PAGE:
In what could be seen as a victory for doers, and a bit of a setback for thinkers, the U.S. Court of Appeals for the Federal Circuit has made a rather significant ruling on what is and isn’t patentable.

The court ruled against a man who was attempting to patent “a method for hedging against weather-related effects on businesses.” As a result, infamous patents like Amazon’s “one-click” shopping concept may no longer be valid, because they don’t either “involve a particular machine” or “physically transform anything.”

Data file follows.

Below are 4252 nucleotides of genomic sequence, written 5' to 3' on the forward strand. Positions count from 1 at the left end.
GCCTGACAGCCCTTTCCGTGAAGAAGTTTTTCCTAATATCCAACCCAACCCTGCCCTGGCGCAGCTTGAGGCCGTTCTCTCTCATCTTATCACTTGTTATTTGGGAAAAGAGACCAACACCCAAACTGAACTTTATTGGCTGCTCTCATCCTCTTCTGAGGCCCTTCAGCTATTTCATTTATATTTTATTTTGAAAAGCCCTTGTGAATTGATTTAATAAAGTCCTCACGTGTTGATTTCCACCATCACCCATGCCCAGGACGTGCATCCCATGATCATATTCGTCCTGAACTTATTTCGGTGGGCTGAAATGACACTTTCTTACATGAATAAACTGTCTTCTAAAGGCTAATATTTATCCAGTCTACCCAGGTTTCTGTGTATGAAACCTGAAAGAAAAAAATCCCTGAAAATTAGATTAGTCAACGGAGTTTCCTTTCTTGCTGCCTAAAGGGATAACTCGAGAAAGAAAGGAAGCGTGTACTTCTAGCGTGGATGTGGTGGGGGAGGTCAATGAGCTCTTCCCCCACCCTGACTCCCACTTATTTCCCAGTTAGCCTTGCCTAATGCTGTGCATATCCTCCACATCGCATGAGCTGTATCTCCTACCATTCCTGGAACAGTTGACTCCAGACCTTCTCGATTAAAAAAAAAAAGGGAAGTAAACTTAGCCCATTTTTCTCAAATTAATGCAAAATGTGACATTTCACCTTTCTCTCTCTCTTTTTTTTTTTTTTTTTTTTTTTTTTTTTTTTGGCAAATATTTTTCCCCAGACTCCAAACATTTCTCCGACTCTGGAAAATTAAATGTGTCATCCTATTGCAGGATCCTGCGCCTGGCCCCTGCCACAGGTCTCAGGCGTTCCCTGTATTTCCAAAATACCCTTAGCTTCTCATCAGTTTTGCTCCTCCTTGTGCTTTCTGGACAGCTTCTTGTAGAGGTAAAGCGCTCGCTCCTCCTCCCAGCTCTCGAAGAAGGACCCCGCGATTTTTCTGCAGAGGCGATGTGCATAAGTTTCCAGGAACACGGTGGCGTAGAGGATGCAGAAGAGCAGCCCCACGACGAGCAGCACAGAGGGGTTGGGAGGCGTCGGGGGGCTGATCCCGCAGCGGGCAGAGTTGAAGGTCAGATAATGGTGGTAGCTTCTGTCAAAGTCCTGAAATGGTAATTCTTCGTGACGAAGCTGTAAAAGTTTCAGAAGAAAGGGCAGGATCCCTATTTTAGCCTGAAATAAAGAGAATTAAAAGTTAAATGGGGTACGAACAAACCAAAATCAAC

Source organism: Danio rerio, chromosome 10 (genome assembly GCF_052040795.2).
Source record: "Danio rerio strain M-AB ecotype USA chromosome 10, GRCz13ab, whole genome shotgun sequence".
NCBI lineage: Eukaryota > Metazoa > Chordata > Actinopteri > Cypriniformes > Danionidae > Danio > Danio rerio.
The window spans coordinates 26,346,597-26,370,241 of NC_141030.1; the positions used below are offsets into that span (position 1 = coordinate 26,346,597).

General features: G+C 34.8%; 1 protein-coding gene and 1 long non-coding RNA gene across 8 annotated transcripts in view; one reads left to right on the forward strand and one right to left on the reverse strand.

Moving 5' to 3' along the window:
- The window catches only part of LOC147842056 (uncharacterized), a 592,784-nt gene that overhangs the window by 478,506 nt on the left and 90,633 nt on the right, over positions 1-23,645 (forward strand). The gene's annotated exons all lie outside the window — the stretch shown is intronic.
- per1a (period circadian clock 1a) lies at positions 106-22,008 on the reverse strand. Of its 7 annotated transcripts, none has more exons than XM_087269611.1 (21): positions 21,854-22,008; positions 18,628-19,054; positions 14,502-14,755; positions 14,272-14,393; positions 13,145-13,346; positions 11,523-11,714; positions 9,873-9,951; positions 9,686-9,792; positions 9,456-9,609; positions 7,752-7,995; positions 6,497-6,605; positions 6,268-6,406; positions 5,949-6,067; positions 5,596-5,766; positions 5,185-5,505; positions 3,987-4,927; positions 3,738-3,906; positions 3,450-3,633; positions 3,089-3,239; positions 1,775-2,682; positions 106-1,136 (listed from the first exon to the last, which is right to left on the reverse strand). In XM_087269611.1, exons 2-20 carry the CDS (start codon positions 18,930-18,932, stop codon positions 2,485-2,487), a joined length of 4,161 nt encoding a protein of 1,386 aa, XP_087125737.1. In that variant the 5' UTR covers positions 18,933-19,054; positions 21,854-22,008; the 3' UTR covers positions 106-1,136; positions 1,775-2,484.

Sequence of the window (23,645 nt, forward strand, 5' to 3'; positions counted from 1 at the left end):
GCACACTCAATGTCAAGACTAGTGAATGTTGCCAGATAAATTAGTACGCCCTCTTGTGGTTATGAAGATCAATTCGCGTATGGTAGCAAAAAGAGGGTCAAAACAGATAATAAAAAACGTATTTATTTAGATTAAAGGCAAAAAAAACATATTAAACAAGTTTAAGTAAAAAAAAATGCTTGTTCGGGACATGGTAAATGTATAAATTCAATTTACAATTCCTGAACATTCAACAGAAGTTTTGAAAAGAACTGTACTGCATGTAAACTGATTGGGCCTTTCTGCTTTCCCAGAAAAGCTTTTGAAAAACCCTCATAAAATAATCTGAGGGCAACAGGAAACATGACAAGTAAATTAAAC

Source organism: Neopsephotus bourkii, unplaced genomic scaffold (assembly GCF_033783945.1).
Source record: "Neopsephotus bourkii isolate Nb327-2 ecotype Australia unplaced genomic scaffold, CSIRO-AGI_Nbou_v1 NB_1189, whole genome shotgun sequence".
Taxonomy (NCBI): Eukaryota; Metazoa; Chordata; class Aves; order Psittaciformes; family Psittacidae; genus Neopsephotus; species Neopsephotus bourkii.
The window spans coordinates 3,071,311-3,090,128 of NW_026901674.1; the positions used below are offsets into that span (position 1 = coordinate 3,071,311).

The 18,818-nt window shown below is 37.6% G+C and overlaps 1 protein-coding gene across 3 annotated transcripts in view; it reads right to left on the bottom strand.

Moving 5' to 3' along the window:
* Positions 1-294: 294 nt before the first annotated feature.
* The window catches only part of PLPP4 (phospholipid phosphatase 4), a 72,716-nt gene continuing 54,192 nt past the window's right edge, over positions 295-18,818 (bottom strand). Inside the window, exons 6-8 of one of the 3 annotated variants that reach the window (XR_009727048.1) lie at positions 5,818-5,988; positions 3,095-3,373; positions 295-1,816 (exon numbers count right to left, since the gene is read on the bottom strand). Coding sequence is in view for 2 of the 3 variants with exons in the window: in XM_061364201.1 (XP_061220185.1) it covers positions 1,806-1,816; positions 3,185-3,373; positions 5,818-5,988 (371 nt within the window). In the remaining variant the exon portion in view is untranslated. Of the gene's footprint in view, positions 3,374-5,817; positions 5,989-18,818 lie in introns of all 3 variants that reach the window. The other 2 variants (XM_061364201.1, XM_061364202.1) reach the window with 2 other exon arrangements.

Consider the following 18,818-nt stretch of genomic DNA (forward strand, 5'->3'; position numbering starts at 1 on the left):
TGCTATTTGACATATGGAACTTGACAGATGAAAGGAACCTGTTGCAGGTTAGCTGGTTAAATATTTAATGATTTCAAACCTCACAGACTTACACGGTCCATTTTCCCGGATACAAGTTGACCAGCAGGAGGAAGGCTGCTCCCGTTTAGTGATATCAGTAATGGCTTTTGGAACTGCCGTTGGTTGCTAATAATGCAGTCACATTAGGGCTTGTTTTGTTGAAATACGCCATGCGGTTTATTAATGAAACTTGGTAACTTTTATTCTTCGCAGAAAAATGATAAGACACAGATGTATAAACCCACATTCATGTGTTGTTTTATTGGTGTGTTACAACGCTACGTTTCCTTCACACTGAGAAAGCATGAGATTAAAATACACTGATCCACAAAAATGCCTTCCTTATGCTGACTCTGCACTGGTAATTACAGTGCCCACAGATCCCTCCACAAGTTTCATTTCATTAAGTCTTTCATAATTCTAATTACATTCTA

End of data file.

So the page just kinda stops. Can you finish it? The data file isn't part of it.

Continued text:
In essence, the ruling means that business ideas in and of themselves aren’t patentable.

In addition to Amazon’s “one-click” patent, which is the concept of purchasing something via credit card by just clicking a single website link, Friendster’s patents on social networking also come to mind as being unpatentable based on this judgement.

That patent covers a “system, method and apparatus for connecting users in an online computer system based on their relationships within social networks” and a “method of inducing content uploads in a social network,” amongst other claims.

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